Thursday, August 30, 2012

Camino del Norte: Bilbao to Santander

Guggenheim Museum Bilbao
On my rest day in Bilbao I was very much torn between resting and sightseeing. This has often been a problem on this trip: you just want to rest in your bed but you also want to see the local sights... In Bilbao I managed to see the Art Museum (which was quite nice) and the famous modern Guggenheim Museum (which was rather disappointing: a lot of space and a lot of money for very little content). But what I enjoyed most there was a fantastic AYCE buffet and my single room in the youth hostel... Long distance hikers are bad tourists. I even missed the big fiesta that was going on in Bilbao with concerts and bull fights. Because of this fiesta it had been difficult to find accommodation in town and I had been very lucky to score a room in the youth hostel. But this hostel was rather weird. It has the charm and location of an Etap hotel: very clean and efficient and located right next to the highway. But it did not have any of the hostel amenities like a kitchen or a comfy sitting room. To my big disappointment there wasn't even a book exchange and therefore I had to buy new reading material in town.

Along the bike path out of Bilbao
The way out of Bilbao was as horrible as expected. A whole day you walk on pavement along old industrial buildings, run down high rises and motorways. There was absolutely nothing scenic about this stretch. Still in Bilbao I had run into two South African women who had come all the way from South Africa to hike the Camino - without a guidebook. They were completely lost and I helped them back on their way. But on this day I really started wondering why people come from that far only to walk on concrete through urban jungle and along huge highways and then sleep in huge dormitories with plenty of snorers.

It required a lot of planning to find stealth campsites every night but I was very lucky on this stretch. Although I mostly had to hike on highways through very populated areas I could always camp in the very rare forested areas in between. Forest here was another surprise: it feels more like Australia than Northern Spain because of the many Eucalyptus plantations. It smells very nice! But of course the forest floor is always overgrown with weeds and ferns and your only choice for a decent campsite is on old and abandoned forest roads.

I had not stayed in any pilgrims' hostel yet because I can't stand the dormitories, but my guidebook said that one of those albergues had a camping area. I hiked a 43 km day to get there and was not disappointed. Although the hospitalero could not understand why I insisted on camping instead of taking one of the free beds he assigned me a great camp spot. The hostel was big with 70 beds and offered communal dinner and breakfast. There is no fixed price for that: you pay as much or little as you can. The place is run by Don Ernesto, a Catholic priest and the next morning I had a long and very interesting talk with him.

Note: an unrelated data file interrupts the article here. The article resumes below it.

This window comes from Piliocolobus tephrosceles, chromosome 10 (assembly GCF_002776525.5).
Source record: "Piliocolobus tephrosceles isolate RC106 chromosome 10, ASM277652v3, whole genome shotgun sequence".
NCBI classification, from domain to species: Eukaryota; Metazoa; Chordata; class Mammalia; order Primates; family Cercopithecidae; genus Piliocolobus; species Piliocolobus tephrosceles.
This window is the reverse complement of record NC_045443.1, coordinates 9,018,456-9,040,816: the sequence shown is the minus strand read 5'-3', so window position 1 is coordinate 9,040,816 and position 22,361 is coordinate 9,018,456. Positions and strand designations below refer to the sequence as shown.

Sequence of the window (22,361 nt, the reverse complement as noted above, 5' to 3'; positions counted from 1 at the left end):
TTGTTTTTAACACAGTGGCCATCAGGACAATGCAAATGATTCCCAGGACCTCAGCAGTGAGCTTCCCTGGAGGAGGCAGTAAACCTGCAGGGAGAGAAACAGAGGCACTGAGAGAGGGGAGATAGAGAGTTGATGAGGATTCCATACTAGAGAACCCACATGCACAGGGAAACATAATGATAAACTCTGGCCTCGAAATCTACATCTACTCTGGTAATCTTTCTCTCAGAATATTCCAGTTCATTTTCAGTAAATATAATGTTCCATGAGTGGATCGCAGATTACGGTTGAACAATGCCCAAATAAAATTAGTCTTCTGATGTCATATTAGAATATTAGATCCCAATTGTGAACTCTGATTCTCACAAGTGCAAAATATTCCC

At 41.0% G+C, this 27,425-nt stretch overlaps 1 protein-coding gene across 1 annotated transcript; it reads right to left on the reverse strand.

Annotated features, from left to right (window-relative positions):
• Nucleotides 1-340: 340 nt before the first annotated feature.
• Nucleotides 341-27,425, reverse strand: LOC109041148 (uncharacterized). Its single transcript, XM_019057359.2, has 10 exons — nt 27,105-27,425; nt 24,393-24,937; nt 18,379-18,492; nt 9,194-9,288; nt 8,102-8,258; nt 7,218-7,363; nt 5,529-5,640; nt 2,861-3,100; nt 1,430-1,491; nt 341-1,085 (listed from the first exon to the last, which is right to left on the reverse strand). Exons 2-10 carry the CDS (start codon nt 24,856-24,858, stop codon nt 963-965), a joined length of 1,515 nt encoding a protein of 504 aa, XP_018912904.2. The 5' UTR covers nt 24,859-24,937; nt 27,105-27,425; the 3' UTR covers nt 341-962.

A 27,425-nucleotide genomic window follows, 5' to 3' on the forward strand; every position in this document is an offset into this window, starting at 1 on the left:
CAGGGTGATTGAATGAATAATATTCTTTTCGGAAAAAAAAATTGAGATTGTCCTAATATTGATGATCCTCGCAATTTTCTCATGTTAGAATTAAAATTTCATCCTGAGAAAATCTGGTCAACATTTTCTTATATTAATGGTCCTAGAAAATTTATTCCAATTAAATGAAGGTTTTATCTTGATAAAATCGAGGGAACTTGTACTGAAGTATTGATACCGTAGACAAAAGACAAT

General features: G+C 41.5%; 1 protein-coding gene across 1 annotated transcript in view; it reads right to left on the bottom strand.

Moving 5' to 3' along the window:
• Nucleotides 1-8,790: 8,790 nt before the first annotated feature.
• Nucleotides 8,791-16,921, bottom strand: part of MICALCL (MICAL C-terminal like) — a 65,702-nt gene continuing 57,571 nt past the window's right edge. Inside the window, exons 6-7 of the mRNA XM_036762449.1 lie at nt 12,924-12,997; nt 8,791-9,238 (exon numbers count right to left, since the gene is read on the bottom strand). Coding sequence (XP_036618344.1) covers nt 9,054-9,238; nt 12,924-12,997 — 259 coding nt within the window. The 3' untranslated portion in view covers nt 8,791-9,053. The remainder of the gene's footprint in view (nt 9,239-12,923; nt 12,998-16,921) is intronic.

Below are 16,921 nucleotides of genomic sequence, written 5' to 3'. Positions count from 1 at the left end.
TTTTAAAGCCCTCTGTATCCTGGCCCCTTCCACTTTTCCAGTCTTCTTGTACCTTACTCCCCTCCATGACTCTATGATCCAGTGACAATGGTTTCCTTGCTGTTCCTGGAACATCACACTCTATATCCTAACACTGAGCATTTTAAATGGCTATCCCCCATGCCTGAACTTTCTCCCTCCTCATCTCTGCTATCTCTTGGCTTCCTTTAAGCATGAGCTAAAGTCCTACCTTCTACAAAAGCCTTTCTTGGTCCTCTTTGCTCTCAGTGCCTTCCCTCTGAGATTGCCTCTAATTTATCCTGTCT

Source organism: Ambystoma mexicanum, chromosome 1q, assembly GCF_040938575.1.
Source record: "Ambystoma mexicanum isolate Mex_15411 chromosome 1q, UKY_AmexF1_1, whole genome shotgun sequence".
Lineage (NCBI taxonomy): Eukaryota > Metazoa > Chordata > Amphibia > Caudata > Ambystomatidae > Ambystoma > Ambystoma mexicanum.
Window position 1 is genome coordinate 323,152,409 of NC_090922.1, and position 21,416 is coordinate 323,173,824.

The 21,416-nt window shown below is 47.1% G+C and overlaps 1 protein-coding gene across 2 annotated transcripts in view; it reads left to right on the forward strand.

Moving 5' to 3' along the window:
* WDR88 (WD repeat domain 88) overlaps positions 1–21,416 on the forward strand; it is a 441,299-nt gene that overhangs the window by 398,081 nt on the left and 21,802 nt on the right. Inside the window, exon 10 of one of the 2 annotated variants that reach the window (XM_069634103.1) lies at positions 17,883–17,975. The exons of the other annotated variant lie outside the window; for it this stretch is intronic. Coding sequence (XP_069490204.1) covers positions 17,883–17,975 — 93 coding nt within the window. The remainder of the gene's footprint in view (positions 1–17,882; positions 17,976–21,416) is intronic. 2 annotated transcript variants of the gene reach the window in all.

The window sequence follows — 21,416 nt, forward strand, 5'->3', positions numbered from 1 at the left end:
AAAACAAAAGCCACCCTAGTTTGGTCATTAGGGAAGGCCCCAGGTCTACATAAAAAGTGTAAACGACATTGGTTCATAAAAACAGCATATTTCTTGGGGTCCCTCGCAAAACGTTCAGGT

Father Ernesto
He confirmed that the Caminos become more popular each year. He alone had hosted almost 6,000 pilgrims last year and expects more this year. The majority of pilgrims its from Spain, but Germans have the biggest portion of foreign pilgrims. The evening before I could see that hikers like me are really an exception. Everyone else was wearing "camp shoes" for dinner. I read the only one of 50 with only one pair of shoes... and a tent. In the morning everyone left really early in the quest for a free hostel bed in the next town. Only I was left behind chatting until 10.30 am, but it was only a short stretch to Santander.

Santander Cathedral
It started drizzling that day and a 8 km walk along a major highway did not improve my mood. I took a ferry ride over to Santander where I found a rather incompetent tourist information where staff was not willing to find accommodation for me. They told me just to go to the pensions or hotels. Although they had assured me that it would be easy to find a room for the night the first for places were fully booked... But I made a wise decision and went to eat at an AYCE buffet. The world looked much brighter afterwards and I started calling places instead of going there. Immediately I was lucky and scored a very nice and quiet room for 27 Eur - where I stayed and relaxed the rest of the day and next morning. Because of the difficult camping situation I am spending more money here in Spain than on any other part of this hike...

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